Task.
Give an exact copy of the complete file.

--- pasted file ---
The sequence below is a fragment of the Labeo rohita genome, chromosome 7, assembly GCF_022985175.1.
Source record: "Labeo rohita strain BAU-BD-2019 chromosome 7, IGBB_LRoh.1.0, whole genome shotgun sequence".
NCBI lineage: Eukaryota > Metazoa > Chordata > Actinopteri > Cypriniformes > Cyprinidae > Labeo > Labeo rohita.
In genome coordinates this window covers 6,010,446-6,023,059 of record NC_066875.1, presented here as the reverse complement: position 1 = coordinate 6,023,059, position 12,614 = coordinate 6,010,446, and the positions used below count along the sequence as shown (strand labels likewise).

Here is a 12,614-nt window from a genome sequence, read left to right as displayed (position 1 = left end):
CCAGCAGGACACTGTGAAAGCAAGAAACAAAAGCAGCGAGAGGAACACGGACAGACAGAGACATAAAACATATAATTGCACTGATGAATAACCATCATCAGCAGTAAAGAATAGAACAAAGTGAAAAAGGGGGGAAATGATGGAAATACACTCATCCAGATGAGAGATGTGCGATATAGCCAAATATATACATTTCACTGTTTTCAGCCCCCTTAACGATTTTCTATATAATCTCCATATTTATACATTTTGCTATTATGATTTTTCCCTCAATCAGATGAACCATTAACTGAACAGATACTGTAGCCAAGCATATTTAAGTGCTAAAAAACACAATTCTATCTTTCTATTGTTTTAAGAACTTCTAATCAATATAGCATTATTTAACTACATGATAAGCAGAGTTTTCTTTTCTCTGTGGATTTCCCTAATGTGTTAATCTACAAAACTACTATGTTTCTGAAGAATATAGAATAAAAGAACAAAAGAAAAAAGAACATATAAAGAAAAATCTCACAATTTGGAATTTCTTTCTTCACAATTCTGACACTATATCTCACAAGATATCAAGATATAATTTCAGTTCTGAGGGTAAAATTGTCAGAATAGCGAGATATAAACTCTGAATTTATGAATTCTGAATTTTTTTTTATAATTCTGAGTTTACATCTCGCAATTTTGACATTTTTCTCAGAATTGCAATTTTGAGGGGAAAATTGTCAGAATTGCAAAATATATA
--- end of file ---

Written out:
The sequence below is a fragment of the Labeo rohita genome, chromosome 7, assembly GCF_022985175.1.
Source record: "Labeo rohita strain BAU-BD-2019 chromosome 7, IGBB_LRoh.1.0, whole genome shotgun sequence".
NCBI lineage: Eukaryota > Metazoa > Chordata > Actinopteri > Cypriniformes > Cyprinidae > Labeo > Labeo rohita.
In genome coordinates this window covers 6,010,446-6,023,059 of record NC_066875.1, presented here as the reverse complement: position 1 = coordinate 6,023,059, position 12,614 = coordinate 6,010,446, and the positions used below count along the sequence as shown (strand labels likewise).

Here is a 12,614-nt window from a genome sequence, read left to right as displayed (position 1 = left end):
CCAGCAGGACACTGTGAAAGCAAGAAACAAAAGCAGCGAGAGGAACACGGACAGACAGAGACATAAAACATATAATTGCACTGATGAATAACCATCATCAGCAGTAAAGAATAGAACAAAGTGAAAAAGGGGGGAAATGATGGAAATACACTCATCCAGATGAGAGATGTGCGATATAGCCAAATATATACATTTCACTGTTTTCAGCCCCCTTAACGATTTTCTATATAATCTCCATATTTATACATTTTGCTATTATGATTTTTCCCTCAATCAGATGAACCATTAACTGAACAGATACTGTAGCCAAGCATATTTAAGTGCTAAAAAACACAATTCTATCTTTCTATTGTTTTAAGAACTTCTAATCAATATAGCATTATTTAACTACATGATAAGCAGAGTTTTCTTTTCTCTGTGGATTTCCCTAATGTGTTAATCTACAAAACTACTATGTTTCTGAAGAATATAGAATAAAAGAACAAAAGAAAAAAGAACATATAAAGAAAAATCTCACAATTTGGAATTTCTTTCTTCACAATTCTGACACTATATCTCACAAGATATCAAGATATAATTTCAGTTCTGAGGGTAAAATTGTCAGAATAGCGAGATATAAACTCTGAATTTATGAATTCTGAATTTTTTTTTATAATTCTGAGTTTACATCTCGCAATTTTGACATTTTTCTCAGAATTGCAATTTTGAGGGGAAAATTGTCAGAATTGCAAAATATATA